Japan's plunging population adds urgency to immigration talk
Nikkei -- Apr 14
Japan's population fell for the seventh straight year in 2017, with the native population dropping at a record pace, while the influx of foreign residents forestalled an even steeper decline.

The trend highlights a reality that few Japanese policymakers mention in public -- that foreigners are rapidly emerging as a key component of Japan's tight labor market.

The number of Japanese fell by 372,000 to 124.64 million as of October, according to data released Friday by the Ministry of Internal Affairs and Communications. The decline exceeded the 299,000 drop in 2016 and marked the fastest slide since the government began keeping records in 1950.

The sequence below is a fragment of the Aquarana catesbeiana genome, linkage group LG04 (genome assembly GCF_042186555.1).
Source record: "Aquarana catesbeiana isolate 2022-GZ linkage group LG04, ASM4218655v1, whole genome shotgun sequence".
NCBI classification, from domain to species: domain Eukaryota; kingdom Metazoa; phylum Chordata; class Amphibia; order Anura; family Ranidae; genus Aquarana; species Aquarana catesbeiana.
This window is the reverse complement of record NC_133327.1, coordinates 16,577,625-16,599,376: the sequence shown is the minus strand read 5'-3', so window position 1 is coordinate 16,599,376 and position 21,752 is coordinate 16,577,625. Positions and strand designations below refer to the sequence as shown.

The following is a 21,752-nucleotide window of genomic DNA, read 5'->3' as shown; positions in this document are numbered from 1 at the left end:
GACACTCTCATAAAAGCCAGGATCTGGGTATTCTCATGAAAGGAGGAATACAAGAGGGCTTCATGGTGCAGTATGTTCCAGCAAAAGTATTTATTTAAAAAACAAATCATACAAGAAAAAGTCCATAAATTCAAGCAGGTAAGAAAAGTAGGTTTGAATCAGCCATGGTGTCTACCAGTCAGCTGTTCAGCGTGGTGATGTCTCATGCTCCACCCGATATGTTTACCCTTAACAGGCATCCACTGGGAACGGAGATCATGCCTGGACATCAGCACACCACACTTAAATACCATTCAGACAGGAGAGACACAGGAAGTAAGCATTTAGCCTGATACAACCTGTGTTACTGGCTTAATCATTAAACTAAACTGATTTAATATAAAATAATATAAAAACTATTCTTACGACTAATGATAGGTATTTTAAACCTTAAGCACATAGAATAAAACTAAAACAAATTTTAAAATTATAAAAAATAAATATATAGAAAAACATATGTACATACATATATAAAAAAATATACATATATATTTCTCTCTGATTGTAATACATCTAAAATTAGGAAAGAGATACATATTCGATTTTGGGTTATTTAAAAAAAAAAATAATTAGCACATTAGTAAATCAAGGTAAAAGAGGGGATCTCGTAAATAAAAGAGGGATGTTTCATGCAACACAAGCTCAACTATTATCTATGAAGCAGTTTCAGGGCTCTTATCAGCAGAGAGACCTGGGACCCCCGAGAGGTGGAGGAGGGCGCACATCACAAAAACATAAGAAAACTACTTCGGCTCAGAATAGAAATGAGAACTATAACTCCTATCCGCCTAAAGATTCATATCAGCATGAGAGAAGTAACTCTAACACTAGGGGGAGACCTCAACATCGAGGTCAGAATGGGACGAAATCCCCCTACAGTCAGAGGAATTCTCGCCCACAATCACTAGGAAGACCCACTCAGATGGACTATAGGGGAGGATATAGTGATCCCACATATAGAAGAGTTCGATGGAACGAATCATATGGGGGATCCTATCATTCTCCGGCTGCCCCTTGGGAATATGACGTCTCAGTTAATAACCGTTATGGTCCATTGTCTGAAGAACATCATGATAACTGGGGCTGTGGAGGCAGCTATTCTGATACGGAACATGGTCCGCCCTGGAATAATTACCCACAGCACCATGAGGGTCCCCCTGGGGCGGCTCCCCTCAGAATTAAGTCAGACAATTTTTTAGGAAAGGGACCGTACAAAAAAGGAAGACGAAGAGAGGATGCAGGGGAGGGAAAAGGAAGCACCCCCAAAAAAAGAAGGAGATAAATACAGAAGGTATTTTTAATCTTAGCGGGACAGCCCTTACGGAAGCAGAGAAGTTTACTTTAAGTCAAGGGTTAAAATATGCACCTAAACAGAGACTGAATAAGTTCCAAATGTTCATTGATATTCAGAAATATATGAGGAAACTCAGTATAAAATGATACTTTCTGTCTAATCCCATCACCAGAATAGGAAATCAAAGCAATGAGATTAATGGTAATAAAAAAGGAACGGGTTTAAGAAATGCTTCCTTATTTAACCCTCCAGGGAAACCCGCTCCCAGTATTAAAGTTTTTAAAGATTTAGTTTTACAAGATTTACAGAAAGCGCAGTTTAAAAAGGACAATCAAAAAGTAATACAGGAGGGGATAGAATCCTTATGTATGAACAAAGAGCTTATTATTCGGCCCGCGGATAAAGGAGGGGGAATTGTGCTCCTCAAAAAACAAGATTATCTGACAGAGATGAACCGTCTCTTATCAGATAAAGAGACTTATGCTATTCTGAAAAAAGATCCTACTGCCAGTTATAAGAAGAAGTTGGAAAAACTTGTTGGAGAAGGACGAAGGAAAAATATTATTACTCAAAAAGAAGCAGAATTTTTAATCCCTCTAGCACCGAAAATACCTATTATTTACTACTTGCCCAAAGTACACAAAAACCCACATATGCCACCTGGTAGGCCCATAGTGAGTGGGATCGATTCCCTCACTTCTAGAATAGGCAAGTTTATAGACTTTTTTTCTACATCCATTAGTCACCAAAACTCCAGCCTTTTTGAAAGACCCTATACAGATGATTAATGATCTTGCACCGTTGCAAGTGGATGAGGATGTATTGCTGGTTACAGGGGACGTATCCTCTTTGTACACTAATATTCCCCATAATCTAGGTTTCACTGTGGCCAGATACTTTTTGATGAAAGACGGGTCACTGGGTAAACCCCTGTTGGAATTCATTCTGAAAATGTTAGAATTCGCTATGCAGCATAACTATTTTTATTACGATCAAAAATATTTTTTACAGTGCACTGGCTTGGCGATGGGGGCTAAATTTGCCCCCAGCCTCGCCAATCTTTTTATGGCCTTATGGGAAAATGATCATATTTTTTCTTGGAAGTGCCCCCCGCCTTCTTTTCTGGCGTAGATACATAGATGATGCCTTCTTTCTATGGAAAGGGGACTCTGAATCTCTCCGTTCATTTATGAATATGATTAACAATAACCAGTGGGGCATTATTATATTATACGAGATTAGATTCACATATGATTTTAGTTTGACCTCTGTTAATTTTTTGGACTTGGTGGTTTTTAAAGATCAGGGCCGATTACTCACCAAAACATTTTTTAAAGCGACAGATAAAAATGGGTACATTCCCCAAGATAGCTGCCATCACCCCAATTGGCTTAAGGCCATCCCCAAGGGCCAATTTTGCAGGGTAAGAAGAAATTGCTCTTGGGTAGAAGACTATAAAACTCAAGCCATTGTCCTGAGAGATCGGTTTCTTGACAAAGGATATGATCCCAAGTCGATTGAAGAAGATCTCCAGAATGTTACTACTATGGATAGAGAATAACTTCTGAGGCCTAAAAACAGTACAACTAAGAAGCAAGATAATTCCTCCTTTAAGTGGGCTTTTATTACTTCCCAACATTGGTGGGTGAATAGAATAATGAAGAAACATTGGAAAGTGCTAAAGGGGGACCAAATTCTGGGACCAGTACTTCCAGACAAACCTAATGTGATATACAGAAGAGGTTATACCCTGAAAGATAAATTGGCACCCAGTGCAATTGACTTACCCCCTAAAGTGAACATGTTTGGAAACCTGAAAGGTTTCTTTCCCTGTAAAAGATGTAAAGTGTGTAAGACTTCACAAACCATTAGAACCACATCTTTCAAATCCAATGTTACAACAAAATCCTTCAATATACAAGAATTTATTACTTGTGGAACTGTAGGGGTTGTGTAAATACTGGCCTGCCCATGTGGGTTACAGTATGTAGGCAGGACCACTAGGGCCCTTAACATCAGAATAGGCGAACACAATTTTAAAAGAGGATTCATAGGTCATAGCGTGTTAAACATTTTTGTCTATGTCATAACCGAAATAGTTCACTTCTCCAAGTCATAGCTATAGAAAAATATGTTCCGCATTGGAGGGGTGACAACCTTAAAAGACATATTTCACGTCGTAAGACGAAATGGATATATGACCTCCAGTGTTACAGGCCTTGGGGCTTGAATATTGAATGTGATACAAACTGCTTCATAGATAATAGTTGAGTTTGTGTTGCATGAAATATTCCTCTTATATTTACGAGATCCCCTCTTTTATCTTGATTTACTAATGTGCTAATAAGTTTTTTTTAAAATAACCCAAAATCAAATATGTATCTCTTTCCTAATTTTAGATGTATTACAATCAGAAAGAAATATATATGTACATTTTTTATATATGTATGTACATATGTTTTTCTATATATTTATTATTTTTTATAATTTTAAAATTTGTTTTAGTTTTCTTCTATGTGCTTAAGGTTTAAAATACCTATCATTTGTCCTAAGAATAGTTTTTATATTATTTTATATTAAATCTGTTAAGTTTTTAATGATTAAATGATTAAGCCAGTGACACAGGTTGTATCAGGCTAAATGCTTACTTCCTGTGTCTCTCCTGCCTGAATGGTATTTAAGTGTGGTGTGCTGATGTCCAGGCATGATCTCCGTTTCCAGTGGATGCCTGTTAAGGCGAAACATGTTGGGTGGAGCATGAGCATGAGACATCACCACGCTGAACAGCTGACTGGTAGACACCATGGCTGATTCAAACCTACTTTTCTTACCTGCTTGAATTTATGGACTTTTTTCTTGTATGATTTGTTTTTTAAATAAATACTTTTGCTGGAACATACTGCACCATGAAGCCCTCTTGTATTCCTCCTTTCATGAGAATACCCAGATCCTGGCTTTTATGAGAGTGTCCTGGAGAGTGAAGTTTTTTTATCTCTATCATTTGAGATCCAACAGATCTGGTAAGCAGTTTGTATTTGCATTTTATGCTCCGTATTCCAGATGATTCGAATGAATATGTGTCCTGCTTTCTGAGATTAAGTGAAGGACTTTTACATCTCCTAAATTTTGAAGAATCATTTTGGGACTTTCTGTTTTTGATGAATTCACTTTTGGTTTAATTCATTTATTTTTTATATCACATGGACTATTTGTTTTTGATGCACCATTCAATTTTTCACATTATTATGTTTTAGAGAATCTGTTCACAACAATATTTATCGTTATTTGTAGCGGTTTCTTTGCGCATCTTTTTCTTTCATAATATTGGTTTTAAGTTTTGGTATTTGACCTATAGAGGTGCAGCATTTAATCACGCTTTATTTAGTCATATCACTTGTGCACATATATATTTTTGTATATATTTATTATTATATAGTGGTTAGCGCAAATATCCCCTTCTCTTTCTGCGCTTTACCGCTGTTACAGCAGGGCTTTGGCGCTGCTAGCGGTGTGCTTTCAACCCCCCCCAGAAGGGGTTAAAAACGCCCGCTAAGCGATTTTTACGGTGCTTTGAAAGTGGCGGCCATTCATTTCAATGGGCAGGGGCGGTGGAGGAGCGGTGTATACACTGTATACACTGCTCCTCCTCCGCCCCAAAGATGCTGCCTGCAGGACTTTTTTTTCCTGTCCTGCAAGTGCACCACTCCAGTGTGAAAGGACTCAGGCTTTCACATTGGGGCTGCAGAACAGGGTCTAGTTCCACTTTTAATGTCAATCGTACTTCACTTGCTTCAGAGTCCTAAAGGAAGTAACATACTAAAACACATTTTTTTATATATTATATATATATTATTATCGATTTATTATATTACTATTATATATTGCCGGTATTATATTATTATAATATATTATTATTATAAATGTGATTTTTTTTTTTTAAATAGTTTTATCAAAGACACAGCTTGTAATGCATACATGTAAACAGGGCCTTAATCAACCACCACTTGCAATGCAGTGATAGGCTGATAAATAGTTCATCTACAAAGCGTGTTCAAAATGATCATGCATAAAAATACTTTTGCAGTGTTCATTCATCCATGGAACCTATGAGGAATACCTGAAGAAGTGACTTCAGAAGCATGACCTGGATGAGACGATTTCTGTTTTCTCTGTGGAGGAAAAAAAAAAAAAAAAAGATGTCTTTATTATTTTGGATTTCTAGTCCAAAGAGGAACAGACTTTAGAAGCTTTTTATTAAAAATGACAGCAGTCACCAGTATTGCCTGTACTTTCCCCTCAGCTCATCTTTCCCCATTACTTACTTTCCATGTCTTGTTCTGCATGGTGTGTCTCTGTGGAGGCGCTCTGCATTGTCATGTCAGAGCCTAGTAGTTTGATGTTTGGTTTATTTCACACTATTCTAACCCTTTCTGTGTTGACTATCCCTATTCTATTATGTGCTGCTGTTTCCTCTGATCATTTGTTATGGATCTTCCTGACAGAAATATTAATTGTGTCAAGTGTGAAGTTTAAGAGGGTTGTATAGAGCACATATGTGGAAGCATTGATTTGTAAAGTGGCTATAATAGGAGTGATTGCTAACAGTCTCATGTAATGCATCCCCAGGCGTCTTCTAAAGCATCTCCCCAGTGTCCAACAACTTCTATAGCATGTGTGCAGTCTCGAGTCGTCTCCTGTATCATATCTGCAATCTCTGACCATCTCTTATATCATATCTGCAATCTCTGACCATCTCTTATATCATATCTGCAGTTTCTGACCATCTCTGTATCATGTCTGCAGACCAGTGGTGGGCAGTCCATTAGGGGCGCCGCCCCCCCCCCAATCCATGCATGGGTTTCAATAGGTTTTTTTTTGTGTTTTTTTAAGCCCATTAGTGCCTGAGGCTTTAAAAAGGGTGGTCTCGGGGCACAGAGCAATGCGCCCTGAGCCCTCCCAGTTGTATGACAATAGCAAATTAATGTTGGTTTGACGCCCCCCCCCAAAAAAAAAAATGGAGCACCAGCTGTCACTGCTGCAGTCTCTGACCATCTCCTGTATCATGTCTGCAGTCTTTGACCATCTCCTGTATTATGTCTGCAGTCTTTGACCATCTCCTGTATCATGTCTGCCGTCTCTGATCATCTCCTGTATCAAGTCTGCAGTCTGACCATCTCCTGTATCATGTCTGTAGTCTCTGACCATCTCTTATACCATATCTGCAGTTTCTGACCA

The drop was partly offset by an influx of foreign residents, whose number increased by 145,000 to 2.05 million as of October, as a serious labor shortage continued to push up demand for foreign workers. The figure has nearly doubled over the past 25 years, according to the Internal Affairs Ministry data.

Given Japan's low birthrate -- annual births in 2016 fell below 1 million for the first time since the government began collecting data in 1899 -- the decline in the native-born population is expected to accelerate. Japan's working age population is now only 60% of the total, down 10 percentage points from 1992.

While immigration remains broadly unpopular in Japan, policymakers are gradually expanding foreign participation in the labor market. Nikkei recently reported that the government is mulling a plan to allow foreign trainees to remain in the country for an additional five years. The new residency status will be introduced as early as April 2019.

News source: Nikkei
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